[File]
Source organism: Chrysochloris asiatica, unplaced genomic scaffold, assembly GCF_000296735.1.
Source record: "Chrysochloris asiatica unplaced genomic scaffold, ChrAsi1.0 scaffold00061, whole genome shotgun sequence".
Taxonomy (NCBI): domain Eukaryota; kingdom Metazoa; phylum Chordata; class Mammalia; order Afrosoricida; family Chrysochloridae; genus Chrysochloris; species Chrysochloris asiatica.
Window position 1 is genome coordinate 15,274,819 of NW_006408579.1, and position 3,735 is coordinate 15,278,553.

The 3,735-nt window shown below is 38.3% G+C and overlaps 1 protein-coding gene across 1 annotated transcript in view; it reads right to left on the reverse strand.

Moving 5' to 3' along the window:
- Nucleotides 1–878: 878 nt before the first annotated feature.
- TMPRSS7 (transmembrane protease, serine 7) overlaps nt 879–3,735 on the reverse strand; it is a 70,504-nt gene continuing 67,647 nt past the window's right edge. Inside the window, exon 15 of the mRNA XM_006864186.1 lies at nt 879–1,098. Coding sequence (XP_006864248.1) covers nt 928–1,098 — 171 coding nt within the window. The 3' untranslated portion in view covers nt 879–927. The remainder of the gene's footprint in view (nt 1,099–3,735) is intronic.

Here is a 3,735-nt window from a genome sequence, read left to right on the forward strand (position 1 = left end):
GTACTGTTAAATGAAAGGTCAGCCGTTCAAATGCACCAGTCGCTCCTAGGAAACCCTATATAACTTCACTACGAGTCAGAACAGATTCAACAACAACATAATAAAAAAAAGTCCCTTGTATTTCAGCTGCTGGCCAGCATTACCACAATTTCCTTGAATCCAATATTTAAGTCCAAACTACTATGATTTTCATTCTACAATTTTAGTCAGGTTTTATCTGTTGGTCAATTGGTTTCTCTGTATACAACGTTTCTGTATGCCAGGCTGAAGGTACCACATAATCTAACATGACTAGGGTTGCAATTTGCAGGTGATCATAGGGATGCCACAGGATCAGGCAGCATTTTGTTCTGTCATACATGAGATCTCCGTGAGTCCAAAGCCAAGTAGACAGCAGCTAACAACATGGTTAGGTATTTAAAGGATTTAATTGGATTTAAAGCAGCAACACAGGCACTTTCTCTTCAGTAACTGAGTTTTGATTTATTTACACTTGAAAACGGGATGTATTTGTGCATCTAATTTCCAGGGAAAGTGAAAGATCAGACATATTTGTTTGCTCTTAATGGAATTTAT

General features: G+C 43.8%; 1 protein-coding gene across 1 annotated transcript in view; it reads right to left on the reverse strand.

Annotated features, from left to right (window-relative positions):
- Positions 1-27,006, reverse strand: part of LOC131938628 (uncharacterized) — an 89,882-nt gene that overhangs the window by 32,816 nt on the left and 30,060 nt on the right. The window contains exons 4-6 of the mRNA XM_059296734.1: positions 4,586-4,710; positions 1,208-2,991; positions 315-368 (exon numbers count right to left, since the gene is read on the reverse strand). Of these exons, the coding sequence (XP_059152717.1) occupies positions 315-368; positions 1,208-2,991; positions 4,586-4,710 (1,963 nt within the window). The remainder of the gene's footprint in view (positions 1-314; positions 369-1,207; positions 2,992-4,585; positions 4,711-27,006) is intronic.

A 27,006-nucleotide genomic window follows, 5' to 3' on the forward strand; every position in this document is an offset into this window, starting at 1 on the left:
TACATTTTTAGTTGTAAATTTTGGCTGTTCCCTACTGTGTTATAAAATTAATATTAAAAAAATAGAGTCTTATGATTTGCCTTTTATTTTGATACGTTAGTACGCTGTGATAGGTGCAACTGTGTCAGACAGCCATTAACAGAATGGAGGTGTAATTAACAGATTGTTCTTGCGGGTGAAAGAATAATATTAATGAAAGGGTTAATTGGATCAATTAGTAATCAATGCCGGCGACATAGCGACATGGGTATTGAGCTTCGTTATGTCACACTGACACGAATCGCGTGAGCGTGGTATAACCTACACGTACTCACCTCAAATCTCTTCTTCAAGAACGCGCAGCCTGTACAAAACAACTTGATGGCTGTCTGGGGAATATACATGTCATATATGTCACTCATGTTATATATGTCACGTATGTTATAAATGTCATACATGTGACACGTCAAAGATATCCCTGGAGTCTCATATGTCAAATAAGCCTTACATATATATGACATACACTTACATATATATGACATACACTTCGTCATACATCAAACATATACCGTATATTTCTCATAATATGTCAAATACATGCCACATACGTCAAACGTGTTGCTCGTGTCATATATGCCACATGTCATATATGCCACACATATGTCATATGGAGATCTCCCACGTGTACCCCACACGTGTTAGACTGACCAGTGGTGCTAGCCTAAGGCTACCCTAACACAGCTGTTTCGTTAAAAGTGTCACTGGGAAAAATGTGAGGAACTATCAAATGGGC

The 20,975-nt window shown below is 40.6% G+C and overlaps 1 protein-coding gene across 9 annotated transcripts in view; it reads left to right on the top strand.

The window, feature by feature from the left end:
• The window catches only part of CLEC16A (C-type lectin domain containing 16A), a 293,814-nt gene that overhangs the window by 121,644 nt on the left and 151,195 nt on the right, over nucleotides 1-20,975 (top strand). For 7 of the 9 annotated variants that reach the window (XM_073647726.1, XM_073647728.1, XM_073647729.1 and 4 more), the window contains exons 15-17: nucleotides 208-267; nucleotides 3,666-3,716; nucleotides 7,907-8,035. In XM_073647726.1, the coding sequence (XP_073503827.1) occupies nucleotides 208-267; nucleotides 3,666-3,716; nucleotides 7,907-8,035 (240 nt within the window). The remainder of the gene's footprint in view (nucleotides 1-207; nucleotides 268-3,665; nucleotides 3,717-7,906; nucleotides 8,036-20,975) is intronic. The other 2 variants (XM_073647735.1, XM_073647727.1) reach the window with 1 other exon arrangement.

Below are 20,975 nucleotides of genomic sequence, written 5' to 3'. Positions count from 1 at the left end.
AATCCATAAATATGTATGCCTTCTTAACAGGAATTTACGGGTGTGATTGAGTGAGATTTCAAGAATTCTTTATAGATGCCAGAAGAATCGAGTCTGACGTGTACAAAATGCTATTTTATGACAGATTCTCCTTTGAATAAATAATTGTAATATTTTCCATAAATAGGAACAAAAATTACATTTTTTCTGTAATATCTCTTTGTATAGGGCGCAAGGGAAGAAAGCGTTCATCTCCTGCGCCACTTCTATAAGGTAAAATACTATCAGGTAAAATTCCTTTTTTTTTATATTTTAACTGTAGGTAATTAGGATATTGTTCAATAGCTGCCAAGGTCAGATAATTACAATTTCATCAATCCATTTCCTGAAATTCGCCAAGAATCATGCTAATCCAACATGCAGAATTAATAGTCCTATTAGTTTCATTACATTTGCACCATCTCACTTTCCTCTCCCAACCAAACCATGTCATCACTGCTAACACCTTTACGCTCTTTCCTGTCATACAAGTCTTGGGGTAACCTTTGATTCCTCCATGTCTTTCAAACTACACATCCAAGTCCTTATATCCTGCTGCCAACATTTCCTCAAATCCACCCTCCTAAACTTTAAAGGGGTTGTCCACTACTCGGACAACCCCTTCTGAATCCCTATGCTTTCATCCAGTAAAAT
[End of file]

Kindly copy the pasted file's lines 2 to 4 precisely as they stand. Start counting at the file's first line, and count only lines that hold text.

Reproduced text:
Source record: "Chrysochloris asiatica unplaced genomic scaffold, ChrAsi1.0 scaffold00061, whole genome shotgun sequence".
Taxonomy (NCBI): domain Eukaryota; kingdom Metazoa; phylum Chordata; class Mammalia; order Afrosoricida; family Chrysochloridae; genus Chrysochloris; species Chrysochloris asiatica.
Window position 1 is genome coordinate 15,274,819 of NW_006408579.1, and position 3,735 is coordinate 15,278,553.